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Current developments in Greece make clear that the rules of the European Stability and Growth Pact (SGP) were neither strict enough nor enforced strictly enough. To deal with the ongoing exit from the fiscal crisis and its related phenomena, we propose a new framework for fiscal policy consolidation in Europe. The centrepiece is a European Consolidation Pact to supplement the SGP which would supply loan guarantees in exchange for a fee and stricter budget consolidation measures. The new framework also spells out the details of an orderly government default.

Eighty-one years after Gustav Stresemann raised his voice in front of the League of Nations to call for a European currency, the object of his wish is in a devastating state. When the euro’s predecessor, the ECU, was introduced 50 years after Stresemann’s speech, it took about a decade until the members of the European Monetary System found themselves in choppy waters, with Italy deciding to devalue the lira and the United Kingdom leaving the exchange rate mechanism. When the euro superseded the ECU in 1999, it once again took about a decade until Europe found itself in choppy waters. The plot of the current crisis resembles the 1992 one: markets spotted potentially unsustainable developments in some member countries and put additional pressure on the weak spots. As with the previous crisis, the countries in trouble face twin deficits, and reactions by other EU members and the European Commission have not given the impression of being in control of the situation – at least not until 9 May 2010.

The European Stabilisation Mechanism (ESM) that was adopted on that day, together with the supporting measures of the European Central Bank (ECB), represent significant steps towards a solution to the current crisis. Together they reduce the pressure that financial markets can put on the crisis countries, and they make self-fulfilling speculation improbable. Of course, these steps do come at a cost: a decline in reputation in the case of the ECB and a weakening of incentives for fiscal consolidation in the case of the ESM. While only time and good conduct will help the ECB regain its former reputation, the incentive problem can be addressed institutionally. To that end, we propose a European Consolidation Pact (ECP). This pact takes up elements of the Greek rescue package and the ESM, but places them within a consistent, systematic framework for the long run. Why build another pact after the existing one – the Stability and Growth Pact – has proven ineffective? The next section gives four reasons for an additional measure.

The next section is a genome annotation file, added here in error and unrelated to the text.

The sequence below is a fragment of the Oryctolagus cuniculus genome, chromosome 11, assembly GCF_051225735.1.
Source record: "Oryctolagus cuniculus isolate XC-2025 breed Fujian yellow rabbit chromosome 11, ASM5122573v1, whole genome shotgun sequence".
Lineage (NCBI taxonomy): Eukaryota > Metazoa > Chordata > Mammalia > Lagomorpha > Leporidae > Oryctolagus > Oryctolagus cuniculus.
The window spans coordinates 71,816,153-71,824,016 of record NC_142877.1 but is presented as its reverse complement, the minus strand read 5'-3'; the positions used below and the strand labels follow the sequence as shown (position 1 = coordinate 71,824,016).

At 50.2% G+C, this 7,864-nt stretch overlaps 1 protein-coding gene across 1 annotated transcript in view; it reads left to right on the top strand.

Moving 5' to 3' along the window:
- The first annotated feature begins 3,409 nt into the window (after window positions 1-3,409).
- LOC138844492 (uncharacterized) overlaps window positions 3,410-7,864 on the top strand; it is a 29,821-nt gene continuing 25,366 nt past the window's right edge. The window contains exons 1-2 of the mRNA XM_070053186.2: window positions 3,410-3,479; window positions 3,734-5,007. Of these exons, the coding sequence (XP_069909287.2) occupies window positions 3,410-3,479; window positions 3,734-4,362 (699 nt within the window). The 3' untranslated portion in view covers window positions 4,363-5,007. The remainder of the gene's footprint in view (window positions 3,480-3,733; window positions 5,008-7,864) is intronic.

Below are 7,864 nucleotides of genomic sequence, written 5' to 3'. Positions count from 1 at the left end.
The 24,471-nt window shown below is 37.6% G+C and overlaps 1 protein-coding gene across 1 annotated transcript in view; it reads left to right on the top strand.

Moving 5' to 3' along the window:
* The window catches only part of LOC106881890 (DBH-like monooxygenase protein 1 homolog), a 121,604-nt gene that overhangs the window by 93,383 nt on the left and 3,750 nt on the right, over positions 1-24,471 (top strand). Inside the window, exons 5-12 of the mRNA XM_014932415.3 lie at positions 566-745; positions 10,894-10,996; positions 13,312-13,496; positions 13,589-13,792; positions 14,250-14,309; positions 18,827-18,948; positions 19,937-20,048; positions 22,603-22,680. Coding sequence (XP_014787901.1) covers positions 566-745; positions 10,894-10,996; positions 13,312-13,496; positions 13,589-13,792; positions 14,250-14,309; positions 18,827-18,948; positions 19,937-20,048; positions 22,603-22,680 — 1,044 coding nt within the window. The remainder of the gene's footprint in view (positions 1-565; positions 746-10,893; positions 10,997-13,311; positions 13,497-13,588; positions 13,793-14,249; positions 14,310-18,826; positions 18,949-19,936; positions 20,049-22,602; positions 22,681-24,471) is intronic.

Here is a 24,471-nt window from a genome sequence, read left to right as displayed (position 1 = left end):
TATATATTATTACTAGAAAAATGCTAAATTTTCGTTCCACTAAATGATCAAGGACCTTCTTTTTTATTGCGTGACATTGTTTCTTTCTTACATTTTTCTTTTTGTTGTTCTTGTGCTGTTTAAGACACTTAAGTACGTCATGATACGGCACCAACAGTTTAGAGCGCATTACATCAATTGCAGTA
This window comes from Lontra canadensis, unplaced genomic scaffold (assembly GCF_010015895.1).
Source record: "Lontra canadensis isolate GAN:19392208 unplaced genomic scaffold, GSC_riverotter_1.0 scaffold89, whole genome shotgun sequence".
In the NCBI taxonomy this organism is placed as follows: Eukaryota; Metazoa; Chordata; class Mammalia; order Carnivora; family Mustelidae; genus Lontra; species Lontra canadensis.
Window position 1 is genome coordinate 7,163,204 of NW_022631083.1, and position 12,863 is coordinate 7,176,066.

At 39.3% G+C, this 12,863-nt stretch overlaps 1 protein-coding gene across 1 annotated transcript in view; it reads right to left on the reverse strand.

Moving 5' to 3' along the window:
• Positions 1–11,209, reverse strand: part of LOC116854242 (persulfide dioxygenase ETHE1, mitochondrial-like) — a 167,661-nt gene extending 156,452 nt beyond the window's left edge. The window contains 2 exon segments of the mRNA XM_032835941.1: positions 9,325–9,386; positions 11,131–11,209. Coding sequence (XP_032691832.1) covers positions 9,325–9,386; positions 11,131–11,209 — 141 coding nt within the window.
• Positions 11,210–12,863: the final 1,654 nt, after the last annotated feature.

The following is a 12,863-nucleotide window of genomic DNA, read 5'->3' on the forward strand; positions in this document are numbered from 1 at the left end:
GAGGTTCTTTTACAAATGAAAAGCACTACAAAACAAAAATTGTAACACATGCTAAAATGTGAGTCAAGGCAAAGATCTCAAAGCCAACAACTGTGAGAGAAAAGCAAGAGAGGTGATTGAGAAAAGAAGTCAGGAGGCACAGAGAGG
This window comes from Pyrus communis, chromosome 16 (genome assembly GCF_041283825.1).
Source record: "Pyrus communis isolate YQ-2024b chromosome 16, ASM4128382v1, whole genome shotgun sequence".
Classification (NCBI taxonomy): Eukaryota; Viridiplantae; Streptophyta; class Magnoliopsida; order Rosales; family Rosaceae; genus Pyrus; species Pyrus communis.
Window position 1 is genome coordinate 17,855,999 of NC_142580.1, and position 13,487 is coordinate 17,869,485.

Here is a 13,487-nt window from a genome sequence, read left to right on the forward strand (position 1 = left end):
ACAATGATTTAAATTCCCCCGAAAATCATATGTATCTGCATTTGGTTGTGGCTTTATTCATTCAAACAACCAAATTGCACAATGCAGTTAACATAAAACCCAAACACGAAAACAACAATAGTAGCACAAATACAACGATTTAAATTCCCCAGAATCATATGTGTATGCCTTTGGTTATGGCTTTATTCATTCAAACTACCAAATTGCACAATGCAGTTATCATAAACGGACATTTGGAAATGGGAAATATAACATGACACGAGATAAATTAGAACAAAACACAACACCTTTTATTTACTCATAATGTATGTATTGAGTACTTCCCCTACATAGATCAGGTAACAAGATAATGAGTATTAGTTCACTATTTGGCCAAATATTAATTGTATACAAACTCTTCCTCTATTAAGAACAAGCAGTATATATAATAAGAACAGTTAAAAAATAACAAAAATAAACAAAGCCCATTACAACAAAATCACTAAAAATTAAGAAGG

The Stability and Growth Pact has Proved to be Inadequate in Periods of Crisis

It has become obvious that the stipulations of the Stability and Growth Pact (SGP) did not deter EU member states from unsustainable fiscal policies. Neither the preventive arm of the stability and convergence programmes nor the dissuasive arm of the excessive deficit procedure (EDP) gave the right signals that would have led governments to strict fiscal consolidation. The EDP itself is rather opaque for outside observers (see chart). After its changes in March 2005 – initiated by Germany and France – it essentially became a closed loop procedure that has thus far never reached steps six and seven, which would have allowed for sanctions. In the current crisis period, there are four aspects that make the pact inadequate.

First, the pact’s EDP has a narrow focus on deficits. Deficit targets are formulated as percentages of GDP, but GDP itself endogenously reacts to the consolidation measures. Given the harsh tax increases and expenditure cuts under the current special circumstances, GDP growth will be substantially lower than it would have been without these measures, as shown in Table 1 and dramatically demonstrated by the experience of the Latvian deficit target for 2009 and the evolution of its GDP forecasts. Relying on structural instead of actual deficit ratios is even more problematic, as potential GDP forecasts become more uncertain in times of crisis. Owing to the complex calculation method, the EDP is pretty much a black box for both the general public and policymakers alike.